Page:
24 Hours in Tayrona National Park

2015-10-11 12.24.27There are a few options when it comes to getting to Tayrona via Taganga. And there are a host of things to take into account when visiting the national park on the Caribbean coast of Colombia. One is via boat. You’ll get quite the shoutouts on the main drag in Taganga. “Tayrona, Cabo San Juan, Playa Brava, Tayrona” to which you reply “No, gracias” and do it again a few feet later. I’ve read from blogs that the boat ride is quite bumpy and wet. And although shorter and probably more of an experience, we opted for the slightly cheaper bus route. A Scottish girl approached us in the same way as the local tour guides in Taganga and spoke to us in English, so we asked her a few questions before booking the bus with her. This was only 20.000 COP one way and would take us to the park entrance where we would then pay the park entrance fee (38,000 COP for foreigners—but if you’re under 26, bring your student ID… you can get a discount that we completely missed) and then be taken a bit further in to start our hike. I’m assuming there are other bus options that are cheaper that take you to the park entrance and drop you off, leaving you to either walk the extra ways or pay for the park’s bus to take you in further to the trailhead. My advice? Unless you’re fluent, the “all-inclusive” bus is your best bet.

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After arriving, getting in and being left to the natural beauty that surrounded us, Chelsea and I started our hike to Cabo San Juan. There are multiple beach and camping options to choose from, but we read and heard that Cabo San Jaun was the most visited and the most beautiful. From the departure point, we started our hike with our day packs (our hostel in Taganga graciously allowed us to keep our packs there for the night for free) in a forested area on a mix between wooden walkways and typical natural trail paths. It was pretty hilly, hard, yet good for us at the time, but only the start of an intense two and a half hour hike. We started with the group from our us, but broke apart due to everyone’s hiking experience and levels. The trail continued through mudded terrain to a jungle-like section where we saw wild monkeys swaying in the branches. Further along we encountered a long stretch of beach. The variety of ecosystems we walked through was incredible and almost seemed like a Hunger Games-esque scenario. We passed through one campsite and three beaches before eventually reaching our destination. Did I mention the heat? We were drenched. And while we were in our hiking boots struggling to carry a four pound backpack, Colombians were wearing flip flops or barefoot with coolers, tents and more.

2015-10-11 14.41.302015-10-11 14.42.48The Cabo San Juan campsite seemed to be the only location for us to stay on the beach. Our options were either that or paying an outrageous amount for the one eco-lodge in the area—there was no middle ground, and we were okay with roughing it for a night—so tent it was. It was 25,000 COP each (about $8 USD) to rent a tent and mattress pads and the campsite had a restaurant for the guests. Many Colombians actually brought their own equipment. But for those feeling more adventurous, you could rent a hammock (without a mosquito net) either under a roof or a bungalow-looking structure on the top of rocks at the end of the cove. The latter definitely a to-do if you can get there in time to secure a spot (they’re first come, first served). Chels and I took a catnap while it lightly sprinkled and went on a walk to find a few more beaches in the area. We ran across some blue crab sidestepping near the beach which was a first for me. It was gorgeous and certainly the type of beach we were expecting versus what we’d encountered thus far in Cartagena and Taganga. Since it was Columbus Day, there were tons of Colombian families enjoying the beach and campgrounds. That night we ate dinner with another American, an Australian and a Canadian and passed out listening to the ocean waves, exhausted from the heat and hike.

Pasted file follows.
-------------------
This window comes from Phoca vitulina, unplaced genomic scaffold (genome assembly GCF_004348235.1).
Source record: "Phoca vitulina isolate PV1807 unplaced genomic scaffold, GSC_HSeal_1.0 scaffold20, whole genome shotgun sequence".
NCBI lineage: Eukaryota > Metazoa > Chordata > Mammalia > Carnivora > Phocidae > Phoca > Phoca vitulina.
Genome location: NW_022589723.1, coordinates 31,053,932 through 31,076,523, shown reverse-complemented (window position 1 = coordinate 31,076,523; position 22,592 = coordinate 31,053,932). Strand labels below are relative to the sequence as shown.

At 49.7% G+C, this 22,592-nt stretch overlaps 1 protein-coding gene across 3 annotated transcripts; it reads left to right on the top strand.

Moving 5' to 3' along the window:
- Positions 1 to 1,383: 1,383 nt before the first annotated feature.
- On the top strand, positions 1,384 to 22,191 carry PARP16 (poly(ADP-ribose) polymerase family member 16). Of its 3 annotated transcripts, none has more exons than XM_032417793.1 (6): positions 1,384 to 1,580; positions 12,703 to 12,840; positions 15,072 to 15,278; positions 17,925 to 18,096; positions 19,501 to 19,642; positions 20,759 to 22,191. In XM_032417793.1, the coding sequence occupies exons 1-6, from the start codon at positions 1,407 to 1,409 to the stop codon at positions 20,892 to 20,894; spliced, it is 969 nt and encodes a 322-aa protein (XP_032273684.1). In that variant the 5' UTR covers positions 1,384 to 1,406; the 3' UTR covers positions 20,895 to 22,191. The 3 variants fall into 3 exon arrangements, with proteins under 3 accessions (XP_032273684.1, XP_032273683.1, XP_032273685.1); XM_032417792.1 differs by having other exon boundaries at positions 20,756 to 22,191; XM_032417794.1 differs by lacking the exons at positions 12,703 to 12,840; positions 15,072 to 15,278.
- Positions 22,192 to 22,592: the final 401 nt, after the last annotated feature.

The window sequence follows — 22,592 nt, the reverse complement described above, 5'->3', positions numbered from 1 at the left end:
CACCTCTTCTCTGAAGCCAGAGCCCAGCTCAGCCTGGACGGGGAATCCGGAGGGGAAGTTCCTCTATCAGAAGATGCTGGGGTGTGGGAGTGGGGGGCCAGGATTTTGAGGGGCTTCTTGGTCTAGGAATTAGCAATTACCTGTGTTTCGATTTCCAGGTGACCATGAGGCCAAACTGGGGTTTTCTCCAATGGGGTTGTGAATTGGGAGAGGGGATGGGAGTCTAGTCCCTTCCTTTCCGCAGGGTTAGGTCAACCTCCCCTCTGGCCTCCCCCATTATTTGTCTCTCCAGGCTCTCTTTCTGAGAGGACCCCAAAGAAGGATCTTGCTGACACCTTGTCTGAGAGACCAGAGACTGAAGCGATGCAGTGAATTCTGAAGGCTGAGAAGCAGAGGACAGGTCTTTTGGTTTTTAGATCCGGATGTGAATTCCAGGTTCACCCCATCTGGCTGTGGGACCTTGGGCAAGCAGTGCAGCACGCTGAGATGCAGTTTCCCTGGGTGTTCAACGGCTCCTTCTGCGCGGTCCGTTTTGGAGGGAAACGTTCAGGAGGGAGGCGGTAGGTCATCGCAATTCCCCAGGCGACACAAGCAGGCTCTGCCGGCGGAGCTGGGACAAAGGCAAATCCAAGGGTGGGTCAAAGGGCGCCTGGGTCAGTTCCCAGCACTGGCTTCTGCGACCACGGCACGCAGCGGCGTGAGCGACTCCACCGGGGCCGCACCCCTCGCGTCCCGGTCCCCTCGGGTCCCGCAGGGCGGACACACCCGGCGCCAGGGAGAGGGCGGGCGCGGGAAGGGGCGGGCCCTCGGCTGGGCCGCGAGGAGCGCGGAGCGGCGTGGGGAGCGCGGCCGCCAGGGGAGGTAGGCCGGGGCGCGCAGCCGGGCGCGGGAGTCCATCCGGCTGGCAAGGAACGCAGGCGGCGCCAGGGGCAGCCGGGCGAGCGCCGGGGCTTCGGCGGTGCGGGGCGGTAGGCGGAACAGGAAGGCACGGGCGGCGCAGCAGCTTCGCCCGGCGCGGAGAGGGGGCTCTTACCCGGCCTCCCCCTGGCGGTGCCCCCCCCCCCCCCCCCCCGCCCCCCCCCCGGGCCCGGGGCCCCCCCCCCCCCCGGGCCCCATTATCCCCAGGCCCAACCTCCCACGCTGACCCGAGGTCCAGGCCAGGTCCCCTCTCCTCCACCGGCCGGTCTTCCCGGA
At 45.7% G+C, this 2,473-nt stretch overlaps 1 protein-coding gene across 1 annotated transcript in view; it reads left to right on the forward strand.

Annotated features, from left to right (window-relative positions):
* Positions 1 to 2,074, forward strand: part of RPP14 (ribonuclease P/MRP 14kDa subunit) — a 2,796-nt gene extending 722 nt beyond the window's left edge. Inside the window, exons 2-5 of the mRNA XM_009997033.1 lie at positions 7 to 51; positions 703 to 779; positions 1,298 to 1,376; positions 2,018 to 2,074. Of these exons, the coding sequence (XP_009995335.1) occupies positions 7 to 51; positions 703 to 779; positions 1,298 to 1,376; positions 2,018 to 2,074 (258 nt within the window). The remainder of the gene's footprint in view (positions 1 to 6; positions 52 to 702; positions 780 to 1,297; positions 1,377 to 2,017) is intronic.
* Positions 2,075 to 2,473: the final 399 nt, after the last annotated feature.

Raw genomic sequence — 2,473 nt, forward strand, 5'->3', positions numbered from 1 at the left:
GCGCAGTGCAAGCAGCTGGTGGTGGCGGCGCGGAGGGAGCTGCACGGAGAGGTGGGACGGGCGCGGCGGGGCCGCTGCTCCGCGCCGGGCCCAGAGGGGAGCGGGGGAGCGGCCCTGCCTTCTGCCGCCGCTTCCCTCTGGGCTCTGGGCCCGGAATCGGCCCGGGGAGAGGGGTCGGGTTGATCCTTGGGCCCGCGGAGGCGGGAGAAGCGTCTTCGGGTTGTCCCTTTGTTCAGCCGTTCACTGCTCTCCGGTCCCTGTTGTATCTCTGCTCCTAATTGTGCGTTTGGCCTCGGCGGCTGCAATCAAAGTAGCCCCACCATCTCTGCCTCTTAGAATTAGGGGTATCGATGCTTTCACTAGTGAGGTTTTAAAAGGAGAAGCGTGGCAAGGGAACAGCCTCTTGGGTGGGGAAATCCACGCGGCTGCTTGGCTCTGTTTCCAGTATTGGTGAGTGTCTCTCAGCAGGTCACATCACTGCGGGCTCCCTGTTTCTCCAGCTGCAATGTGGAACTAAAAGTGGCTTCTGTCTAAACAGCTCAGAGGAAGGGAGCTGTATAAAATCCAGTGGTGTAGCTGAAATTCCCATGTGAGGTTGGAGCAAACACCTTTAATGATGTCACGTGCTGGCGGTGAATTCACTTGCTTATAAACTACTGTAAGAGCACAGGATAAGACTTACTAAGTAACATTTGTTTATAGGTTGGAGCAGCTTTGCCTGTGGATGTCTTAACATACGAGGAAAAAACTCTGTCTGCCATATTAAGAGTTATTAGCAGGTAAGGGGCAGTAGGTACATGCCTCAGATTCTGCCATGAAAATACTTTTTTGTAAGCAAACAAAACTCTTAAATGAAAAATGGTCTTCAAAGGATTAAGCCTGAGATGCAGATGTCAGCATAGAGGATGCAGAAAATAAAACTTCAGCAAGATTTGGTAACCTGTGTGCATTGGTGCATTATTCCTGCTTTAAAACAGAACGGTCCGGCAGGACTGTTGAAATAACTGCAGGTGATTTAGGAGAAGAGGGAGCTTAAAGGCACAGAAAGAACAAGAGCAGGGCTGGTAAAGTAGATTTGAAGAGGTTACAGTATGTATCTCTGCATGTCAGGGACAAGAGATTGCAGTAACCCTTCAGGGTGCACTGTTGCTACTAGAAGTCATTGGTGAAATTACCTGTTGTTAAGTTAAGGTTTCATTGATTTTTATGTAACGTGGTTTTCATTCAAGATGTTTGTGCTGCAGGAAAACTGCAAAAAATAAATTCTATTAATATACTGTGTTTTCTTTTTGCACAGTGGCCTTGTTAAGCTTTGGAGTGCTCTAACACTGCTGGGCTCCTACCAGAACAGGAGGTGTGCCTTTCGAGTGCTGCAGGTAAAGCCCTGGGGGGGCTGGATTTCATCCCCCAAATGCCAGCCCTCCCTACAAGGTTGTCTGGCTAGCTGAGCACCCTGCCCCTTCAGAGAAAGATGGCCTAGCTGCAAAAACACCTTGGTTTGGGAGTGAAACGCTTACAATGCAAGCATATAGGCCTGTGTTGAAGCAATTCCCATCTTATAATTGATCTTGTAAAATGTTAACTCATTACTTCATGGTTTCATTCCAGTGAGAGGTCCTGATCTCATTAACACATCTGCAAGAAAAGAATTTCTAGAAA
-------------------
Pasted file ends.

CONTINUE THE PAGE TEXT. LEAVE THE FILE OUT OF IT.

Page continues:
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2015-10-11 14.37.07There’s not a typical “to-do” list for the coast of Tayrona National Park. It was pretty much a lazy beach day for all there. You could snorkel or go on a three-hour hike (which is apparently pretty intense as well), but we skipped out since we were only there for a day. I’d definitely recommend staying at Cabo San Juan if you’re in the area. Just know that the hike is strenuous but well worth the views along the way. If I had more time and money, I would have done a day or overnight trip to Minca or the four day hike to La Ciudad Perida—both great parts of Tayrona that deserve some exploration so you can get the full effect.

Cabo San Jaun in Tayrona National Park from Taganga via bus:

  • 20,000 COP bus ride (ask your hostel)
  • 38,000 COP park entrance fee (less if you’re under 26 or a student apparently)
  • 25,000 COP tent rental fee (5,000 for mattress pad included, can get without)
  • 12,000 – 25,000 meal at restaurant (they have a bodega with snacks and you can get typical arepas, empanadas, smoothies along the hiking route)
  • 20,000 COP bus ride back

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